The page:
Chelsey: “This music is definitely personal to us. Especially the pieces that we wrote or Jaaji wrote before Twin Flames. Nunaga was the first song I heard Jaaji singing on the set for TAM. I didn’t understand the language but I was totally captivated by it. So much so that I would drive to work listening to that song on the CD he gave me. It’s really special that we now sing it together.”
Jaaji: “Ya, this piece has become an anthem for the north. I wrote it in 2012 during a dark time when my son had been hospitalized due to an accident. I remember sitting at my then home in Montreal and desperately wanting to go back home where I grew up, way up north in the Arctic, back to my innocence and youth. Suddenly, I saw these snowflakes falling outside like they did during my childhood, and I hadn’t seen any snowflakes that size anywhere else but my hometown of Quaqtaq. I got nostalgic, picked up my mandolin, went to washroom and created Nunaga. Lots of art happens in the washroom, to be honest. But I sang from my heart, I hit record on my cell phone and just sang it - not a single part of the lyrics or the melody ever changed. People love this song for its relatability and nostalgia. We’ve once played it eight times in one night.”
Chelsey: “Another piece that we created together on this playlist is Whispers in the Dark. Before we performed together, I was working a government job and was so unhappy. Jaaji finally convinced me to come on tour with him, but I was scared of performing, of planes… of my own shadow. I pushed past that fear and joined him touring for the summer of 2015, exclusively touring through the Arctic. It wasn’t instantly perfect by any means. I was dealing with social anxiety and the reception to me, as a white-looking indigenous woman that no one knew, onstage with Jaaji, who was already well known, it was tough. People didn’t want me up there at first. So, when I got home to Ottawa, Jaaji and I wrote this call-and-answer style piece, Whispers in the Dark, which is all about how neither of us are alone because we have each other.”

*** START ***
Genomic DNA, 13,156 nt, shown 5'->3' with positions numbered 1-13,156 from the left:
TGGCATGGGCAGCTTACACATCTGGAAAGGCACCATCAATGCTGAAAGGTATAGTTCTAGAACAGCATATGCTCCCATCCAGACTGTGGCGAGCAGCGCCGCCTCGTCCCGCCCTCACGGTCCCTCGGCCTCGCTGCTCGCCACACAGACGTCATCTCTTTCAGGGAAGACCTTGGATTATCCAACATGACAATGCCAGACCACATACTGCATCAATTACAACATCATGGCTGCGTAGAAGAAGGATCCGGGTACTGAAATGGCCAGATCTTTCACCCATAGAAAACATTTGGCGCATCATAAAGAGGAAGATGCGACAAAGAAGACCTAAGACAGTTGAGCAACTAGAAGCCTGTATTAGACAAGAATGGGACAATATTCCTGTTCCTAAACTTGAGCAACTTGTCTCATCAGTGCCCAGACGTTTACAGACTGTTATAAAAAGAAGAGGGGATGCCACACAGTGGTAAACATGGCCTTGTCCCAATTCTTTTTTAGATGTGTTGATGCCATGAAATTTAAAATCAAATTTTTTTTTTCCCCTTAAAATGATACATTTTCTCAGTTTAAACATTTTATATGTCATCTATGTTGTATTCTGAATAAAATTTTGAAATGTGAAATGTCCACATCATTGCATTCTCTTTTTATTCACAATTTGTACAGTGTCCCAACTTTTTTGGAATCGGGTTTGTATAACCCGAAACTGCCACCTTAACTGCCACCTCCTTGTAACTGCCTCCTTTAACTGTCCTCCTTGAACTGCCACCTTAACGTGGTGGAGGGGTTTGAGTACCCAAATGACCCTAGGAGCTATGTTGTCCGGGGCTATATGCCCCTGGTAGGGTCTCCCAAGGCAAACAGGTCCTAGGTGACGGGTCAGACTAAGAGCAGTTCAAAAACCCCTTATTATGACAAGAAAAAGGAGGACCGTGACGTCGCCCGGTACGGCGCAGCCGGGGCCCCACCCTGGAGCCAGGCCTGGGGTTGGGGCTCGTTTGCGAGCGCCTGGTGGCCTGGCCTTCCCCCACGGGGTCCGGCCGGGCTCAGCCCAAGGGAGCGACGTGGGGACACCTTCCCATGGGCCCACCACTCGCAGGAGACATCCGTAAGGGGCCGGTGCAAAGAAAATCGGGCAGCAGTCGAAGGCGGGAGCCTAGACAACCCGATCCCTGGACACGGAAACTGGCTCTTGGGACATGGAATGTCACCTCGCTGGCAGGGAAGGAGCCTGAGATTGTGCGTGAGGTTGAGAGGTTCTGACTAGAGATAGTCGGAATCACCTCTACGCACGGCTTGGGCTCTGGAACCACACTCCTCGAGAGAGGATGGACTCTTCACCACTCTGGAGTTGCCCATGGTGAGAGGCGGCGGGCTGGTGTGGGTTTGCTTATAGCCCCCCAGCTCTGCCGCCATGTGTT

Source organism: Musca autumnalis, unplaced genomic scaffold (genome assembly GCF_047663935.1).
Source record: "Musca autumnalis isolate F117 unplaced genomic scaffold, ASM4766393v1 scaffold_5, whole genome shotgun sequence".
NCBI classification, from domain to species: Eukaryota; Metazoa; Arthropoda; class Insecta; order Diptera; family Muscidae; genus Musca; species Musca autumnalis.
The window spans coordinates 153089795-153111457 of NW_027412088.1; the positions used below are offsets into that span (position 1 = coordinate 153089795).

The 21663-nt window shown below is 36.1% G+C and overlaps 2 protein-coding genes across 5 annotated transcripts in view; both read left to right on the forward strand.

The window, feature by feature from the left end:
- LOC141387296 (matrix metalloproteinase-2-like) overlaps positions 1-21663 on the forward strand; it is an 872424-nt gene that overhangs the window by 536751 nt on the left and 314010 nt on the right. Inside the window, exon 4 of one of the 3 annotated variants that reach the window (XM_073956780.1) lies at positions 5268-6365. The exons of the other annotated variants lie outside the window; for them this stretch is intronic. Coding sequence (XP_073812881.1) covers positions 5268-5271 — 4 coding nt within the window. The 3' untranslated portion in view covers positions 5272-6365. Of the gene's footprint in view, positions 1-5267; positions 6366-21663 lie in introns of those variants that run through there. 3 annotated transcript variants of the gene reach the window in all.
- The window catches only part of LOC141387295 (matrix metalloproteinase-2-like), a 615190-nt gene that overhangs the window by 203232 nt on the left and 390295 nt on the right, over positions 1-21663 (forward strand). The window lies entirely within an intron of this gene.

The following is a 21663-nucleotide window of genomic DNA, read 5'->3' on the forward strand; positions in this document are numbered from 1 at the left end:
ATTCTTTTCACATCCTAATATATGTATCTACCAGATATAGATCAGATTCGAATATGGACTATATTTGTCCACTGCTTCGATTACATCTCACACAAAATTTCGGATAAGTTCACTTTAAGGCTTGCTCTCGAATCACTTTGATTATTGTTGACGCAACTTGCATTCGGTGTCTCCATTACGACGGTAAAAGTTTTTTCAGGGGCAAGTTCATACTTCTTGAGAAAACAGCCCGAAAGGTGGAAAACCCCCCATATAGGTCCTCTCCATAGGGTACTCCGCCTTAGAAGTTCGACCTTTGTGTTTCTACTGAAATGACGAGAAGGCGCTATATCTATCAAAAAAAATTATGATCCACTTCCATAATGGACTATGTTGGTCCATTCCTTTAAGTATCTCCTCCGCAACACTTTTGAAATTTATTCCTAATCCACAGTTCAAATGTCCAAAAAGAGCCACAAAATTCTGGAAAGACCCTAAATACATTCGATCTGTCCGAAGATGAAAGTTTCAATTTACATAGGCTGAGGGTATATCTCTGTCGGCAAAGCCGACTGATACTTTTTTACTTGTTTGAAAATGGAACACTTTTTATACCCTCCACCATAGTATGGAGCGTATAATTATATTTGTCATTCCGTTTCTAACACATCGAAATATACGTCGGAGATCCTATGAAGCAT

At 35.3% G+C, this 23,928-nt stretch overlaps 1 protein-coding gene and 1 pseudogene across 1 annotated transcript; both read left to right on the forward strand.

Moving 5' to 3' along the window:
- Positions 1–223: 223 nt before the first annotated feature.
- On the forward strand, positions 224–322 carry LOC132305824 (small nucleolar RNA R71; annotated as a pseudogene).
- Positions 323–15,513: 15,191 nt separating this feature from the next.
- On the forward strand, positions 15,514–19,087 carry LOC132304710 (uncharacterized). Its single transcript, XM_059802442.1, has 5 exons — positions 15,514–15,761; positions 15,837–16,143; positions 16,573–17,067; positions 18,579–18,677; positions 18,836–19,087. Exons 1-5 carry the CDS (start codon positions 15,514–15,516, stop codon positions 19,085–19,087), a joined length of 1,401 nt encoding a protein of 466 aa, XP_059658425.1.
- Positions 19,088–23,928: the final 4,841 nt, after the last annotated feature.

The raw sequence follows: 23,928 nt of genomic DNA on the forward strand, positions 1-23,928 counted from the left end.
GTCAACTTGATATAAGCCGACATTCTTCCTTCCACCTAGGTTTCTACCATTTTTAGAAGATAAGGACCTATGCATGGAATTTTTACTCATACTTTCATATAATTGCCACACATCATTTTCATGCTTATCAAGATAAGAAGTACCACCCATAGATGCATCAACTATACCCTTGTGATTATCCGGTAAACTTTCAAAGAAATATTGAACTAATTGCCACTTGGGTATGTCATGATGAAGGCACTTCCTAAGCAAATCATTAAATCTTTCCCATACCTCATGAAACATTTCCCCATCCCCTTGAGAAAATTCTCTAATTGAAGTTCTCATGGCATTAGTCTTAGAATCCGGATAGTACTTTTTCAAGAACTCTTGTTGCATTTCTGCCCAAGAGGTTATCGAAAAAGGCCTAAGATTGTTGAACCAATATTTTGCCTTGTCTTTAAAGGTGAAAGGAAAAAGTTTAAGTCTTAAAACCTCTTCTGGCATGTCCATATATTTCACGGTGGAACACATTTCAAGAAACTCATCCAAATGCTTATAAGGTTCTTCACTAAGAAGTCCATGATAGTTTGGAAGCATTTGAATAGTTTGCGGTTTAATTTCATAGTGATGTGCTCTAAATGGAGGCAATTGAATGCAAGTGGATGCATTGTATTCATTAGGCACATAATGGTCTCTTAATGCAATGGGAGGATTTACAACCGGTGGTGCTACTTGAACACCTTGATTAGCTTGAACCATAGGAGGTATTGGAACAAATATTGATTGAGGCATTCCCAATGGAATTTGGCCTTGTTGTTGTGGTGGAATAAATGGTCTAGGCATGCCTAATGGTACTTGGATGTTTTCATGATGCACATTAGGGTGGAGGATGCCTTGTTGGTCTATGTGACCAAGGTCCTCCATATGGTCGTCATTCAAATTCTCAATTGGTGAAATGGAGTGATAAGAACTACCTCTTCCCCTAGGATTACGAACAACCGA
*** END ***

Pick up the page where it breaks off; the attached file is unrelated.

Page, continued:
Jaaji: “It’s also a huge testament to Chelsey and her huge heart that she continued to sing and hung in there. She kept pushing through her sadness of not being wanted and eventually the reception shifted to love. She is now known as the ‘in-law to the north’ which is Ukuaq in Inuttutit. I loved growing Twin Flames with her. Even in the beginning, Chelsey had this playlist that was different to what I normally listened to. She loved The Civil Wars and they sounded like they were a couple. Their song Dust to Dust had lyrics that fit like, ‘let me hold your hand, we can dance around the flame / you’re like a mirror reflecting me, takes one to know one so take it from me’ It was great to think we could share this dream together, too.”
Chelsey: “Sharing the dream together always makes us reflect and say, as if we get to live this, as if we are lucky enough to experience this together from onstage to recording, and travelling the world doing what we love most - music! We have experienced some amazing moments with fellow artists too and have shared the stage with so many incredible artists. We have Chosen by Rose Cousins on our playlist because we met her in summer 2018 during on Canada C3 expedition. We were chosen by Parks Canada to perform at Base Camp in the Torngat Mountains. The first time we heard her sing on the ship we felt transported, and I felt that every word of her song “chosen” were for me. I got to meet her again at the Edmonton folk festival, and she brought me during her set to sing with her. Jaaji is all about the melody but I find I am more drawn to lyrics.”
Jaaji: “I definitely connect with the melody but there are lyrics that really hit home for me, too. Porchlight from our first debut album was never supposed to be ‘out there’. It was really a song for us to cope with the issues around the missing and murdered indigenous women of Canada and then the song just became so important to us and our audience.”
Chelsey: “For me, as a Métis I do not belong to a reserve and while I was told as a child to be proud of my Métis culture, I didn’t know what that meant. My grandmother was even told when she was young to be afraid to talk about her Métis background because of the racism that existed in her small town. Rediscovering my culture through my adolescence and adult life has been so important. The movie called Trouble in the Garden has “Plane Song” featured in the closing scene and most people will ask for this piece because it helps them feel proud. We want to keep that going.”